Batemans Bay oyster farmers have just been given the stamp of approval to export their renowned product overseas for the first time in their 100 years on the Clyde River.
Bay Rock Oysters owner Audrey Thors said the farmers had been testing the river’s water quality for 15 years to prove their produce was of export-quality standard.
She said their hard work had finally paid off.
“We have a water-quality insurance program on the Clyde River, and we have been testing water quality since 1997,” she said.
“Now we’ve achieved an export-quality standard. To reach this is extremely exciting.”
The oyster farmers’ achievement and this year’s harvest will be celebrated in style on Saturday night at the Seaside Carnivale’s dinner and dance.
“We can harvest fresh from the sea and harvest with confidence that we know the quality of our water is of a high standard,” Ms Thors said.
She will make the most of the export-quality oysters and hopes to export her produce to restaurants in Asia next year.
“I’ll be skipping in the new year!” she said.
While she already sells her oysters to restaurants in Sydney, Melbourne and Perth, being able to export overseas opens up a whole new market.
Clyde River farmers grow the tasty Sydney rock oyster, which is indigenous to NSW, and can last 21 days after harvest, unlike other oyster species.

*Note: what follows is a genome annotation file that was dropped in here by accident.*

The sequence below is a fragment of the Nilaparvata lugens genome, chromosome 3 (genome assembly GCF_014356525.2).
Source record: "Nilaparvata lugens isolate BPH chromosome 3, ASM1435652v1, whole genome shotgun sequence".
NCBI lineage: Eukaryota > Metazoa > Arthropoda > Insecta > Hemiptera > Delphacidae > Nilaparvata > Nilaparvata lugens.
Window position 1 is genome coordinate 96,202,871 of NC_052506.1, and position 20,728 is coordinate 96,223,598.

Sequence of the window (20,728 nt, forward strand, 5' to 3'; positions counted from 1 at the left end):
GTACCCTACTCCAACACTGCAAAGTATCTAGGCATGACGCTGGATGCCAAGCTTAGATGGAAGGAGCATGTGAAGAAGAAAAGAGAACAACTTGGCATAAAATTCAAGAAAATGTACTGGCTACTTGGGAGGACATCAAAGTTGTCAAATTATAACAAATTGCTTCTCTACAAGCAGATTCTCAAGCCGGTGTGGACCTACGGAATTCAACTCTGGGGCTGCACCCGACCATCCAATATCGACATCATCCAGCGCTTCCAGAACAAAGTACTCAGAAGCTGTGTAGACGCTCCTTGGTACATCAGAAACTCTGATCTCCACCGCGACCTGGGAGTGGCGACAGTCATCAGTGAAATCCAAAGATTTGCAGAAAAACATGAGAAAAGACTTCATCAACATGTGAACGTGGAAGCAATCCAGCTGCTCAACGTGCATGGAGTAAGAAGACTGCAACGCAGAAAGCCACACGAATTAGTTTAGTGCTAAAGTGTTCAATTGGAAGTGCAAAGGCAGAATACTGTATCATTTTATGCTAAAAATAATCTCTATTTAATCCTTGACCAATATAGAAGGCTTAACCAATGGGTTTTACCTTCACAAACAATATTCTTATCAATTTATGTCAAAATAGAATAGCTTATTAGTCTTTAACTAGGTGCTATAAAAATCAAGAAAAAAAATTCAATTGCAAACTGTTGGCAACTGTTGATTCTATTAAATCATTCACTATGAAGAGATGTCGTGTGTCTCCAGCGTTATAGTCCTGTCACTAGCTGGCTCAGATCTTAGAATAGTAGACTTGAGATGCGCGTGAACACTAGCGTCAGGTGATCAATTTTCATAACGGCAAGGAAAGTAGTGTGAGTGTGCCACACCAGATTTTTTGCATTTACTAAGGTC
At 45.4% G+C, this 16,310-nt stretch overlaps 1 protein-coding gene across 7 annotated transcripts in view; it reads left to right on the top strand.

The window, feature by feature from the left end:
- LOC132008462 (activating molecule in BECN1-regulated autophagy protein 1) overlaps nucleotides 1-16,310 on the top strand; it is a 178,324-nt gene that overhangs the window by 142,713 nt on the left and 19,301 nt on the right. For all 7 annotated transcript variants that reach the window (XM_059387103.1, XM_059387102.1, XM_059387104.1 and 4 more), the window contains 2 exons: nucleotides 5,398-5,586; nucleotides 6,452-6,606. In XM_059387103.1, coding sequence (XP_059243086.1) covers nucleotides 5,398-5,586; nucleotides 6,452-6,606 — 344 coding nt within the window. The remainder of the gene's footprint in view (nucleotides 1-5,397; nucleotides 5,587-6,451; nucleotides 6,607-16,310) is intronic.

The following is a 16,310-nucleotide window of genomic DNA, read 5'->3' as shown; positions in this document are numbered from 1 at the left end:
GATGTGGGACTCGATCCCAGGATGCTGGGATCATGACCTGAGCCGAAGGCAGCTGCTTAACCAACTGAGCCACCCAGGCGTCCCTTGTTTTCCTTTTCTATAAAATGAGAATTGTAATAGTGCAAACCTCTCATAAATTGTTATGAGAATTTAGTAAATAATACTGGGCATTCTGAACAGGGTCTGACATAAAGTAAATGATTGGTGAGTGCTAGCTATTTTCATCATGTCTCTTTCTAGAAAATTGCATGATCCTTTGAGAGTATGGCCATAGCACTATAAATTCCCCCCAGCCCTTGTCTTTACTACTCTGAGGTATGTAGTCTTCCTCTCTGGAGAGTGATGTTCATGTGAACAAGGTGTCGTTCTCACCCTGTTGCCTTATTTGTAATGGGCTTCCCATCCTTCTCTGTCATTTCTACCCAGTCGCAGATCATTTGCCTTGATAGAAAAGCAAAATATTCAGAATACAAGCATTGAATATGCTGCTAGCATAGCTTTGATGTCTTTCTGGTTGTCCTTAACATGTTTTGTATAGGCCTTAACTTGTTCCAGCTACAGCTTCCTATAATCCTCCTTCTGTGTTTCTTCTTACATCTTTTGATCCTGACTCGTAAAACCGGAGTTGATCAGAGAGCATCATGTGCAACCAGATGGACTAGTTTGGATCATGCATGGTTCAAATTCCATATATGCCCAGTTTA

Now Batemans Bay growers will be able to share their high-quality shellfish with the rest of the world, which in turn will promote the purity of the Clyde River.
“There are a lot of indigenous oysters in Europe but they’ve been eradicated due to the water quality,” Ms Thors said.
“The Clyde River oyster industry is over 100 years old. It’s nice to get it out to the rest of the world.”
Ms Thors said the farmers wouldn’t have been able to grow export-quality oysters without the community’s help.
“Thanks to the Batemans Bay community for being responsible for keeping water quality to the standard that it is,” she said.
However, she warned that the farmers could lose their export licence if the water quality declined and urged people to help maintain the river’s pristine quality by not polluting it.
According to Ms Thors, exporting overseas isn’t just good news for local farmers, but for consumers as well.
She said six Sydney rock oysters contained zinc, potassium and magnesium equal to that in a saucepan-full of spinach.
“The flavour of the Clyde River oyster is a connoisseur’s delight,” she said.
“The flavour explodes in your mouth.”
The seafood dinner and dance on Saturday night will commence at 6.30pm at Catalina Sports and Leisure Club, and the Seaside Carnivale and parade will run from 9am to 3pm on Sunday at Corrigans Beach.